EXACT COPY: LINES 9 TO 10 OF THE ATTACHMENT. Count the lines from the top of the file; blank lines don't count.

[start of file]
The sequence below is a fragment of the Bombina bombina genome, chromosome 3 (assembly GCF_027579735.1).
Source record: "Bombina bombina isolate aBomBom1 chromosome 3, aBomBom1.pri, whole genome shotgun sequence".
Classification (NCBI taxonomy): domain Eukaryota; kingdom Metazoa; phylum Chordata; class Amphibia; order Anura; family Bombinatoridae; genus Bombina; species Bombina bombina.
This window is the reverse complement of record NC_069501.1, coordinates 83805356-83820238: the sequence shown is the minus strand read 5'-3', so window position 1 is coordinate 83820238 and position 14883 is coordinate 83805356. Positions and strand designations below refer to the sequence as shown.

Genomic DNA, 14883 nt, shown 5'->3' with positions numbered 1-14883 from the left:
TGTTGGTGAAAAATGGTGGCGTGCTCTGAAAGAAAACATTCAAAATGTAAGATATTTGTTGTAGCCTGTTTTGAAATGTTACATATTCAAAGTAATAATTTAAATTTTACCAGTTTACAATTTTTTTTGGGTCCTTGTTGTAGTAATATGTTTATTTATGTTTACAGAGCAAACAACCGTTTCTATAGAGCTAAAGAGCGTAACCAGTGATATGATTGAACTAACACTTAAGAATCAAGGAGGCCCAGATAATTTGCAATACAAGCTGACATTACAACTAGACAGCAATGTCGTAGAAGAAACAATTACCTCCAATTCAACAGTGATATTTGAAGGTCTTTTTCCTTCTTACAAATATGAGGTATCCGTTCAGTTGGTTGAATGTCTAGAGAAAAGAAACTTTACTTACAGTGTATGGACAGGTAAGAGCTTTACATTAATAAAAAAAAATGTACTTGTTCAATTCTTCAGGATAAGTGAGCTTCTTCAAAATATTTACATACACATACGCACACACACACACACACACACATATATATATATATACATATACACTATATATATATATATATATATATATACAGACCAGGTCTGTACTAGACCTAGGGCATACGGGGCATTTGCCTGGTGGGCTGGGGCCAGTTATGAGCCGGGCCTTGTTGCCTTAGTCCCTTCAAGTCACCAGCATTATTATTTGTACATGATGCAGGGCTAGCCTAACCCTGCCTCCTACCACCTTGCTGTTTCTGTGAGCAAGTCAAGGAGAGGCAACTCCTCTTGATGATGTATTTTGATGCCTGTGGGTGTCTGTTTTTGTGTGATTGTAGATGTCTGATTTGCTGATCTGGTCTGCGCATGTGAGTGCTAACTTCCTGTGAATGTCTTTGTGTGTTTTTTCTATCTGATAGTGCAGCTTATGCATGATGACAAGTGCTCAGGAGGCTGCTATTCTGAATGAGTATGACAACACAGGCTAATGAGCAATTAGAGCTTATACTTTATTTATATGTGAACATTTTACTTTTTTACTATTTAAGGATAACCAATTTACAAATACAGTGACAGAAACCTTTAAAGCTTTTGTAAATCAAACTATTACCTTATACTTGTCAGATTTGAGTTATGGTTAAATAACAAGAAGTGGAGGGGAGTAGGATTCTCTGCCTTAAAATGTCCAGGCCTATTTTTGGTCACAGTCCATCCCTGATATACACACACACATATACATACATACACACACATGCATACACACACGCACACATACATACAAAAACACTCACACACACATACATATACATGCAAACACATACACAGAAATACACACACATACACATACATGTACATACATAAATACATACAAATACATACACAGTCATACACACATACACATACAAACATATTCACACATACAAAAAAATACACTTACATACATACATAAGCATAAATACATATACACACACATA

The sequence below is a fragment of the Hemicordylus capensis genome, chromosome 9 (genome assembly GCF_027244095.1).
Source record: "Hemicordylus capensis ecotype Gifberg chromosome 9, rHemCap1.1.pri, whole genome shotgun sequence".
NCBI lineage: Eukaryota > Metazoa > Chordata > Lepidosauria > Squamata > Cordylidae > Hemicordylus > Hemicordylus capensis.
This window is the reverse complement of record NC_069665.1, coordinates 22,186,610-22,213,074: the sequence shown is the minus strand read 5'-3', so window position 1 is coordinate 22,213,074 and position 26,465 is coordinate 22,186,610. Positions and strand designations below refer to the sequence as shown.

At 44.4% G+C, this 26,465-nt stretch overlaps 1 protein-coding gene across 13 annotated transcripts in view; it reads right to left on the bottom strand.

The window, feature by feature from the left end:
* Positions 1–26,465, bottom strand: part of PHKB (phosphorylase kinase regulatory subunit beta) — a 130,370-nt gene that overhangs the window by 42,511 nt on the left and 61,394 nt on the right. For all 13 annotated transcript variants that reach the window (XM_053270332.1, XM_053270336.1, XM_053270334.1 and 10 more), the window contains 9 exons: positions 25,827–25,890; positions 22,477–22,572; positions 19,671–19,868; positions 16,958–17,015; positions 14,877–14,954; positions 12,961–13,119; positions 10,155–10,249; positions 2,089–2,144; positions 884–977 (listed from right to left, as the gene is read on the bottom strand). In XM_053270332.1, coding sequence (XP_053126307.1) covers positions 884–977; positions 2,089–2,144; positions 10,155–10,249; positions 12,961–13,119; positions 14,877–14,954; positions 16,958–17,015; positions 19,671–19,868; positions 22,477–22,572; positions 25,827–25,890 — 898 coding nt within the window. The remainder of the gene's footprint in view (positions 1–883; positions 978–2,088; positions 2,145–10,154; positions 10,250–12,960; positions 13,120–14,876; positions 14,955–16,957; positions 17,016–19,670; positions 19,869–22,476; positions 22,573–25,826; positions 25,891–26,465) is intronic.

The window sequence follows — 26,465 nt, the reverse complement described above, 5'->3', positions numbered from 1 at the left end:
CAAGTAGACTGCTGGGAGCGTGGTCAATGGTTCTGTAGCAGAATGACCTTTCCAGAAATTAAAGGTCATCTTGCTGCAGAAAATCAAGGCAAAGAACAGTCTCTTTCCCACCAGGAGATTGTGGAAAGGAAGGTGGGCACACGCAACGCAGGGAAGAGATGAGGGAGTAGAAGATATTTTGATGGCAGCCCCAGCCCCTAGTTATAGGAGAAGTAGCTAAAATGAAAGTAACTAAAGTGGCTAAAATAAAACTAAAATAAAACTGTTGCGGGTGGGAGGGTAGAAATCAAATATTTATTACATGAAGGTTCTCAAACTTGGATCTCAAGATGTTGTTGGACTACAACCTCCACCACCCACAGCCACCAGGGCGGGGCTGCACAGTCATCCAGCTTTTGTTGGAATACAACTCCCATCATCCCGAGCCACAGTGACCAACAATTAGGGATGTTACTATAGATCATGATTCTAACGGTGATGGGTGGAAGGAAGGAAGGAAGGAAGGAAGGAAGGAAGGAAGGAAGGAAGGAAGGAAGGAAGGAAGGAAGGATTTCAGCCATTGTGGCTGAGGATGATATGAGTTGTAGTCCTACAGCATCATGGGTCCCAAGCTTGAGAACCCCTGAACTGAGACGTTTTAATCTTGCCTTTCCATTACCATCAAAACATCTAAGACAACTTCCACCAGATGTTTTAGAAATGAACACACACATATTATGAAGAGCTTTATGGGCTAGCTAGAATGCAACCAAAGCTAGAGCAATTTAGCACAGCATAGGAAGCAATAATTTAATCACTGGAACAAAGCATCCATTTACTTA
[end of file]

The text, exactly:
NCBI lineage: Eukaryota > Metazoa > Chordata > Lepidosauria > Squamata > Cordylidae > Hemicordylus > Hemicordylus capensis.
This window is the reverse complement of record NC_069665.1, coordinates 22,186,610-22,213,074: the sequence shown is the minus strand read 5'-3', so window position 1 is coordinate 22,213,074 and position 26,465 is coordinate 22,186,610. Positions and strand designations below refer to the sequence as shown.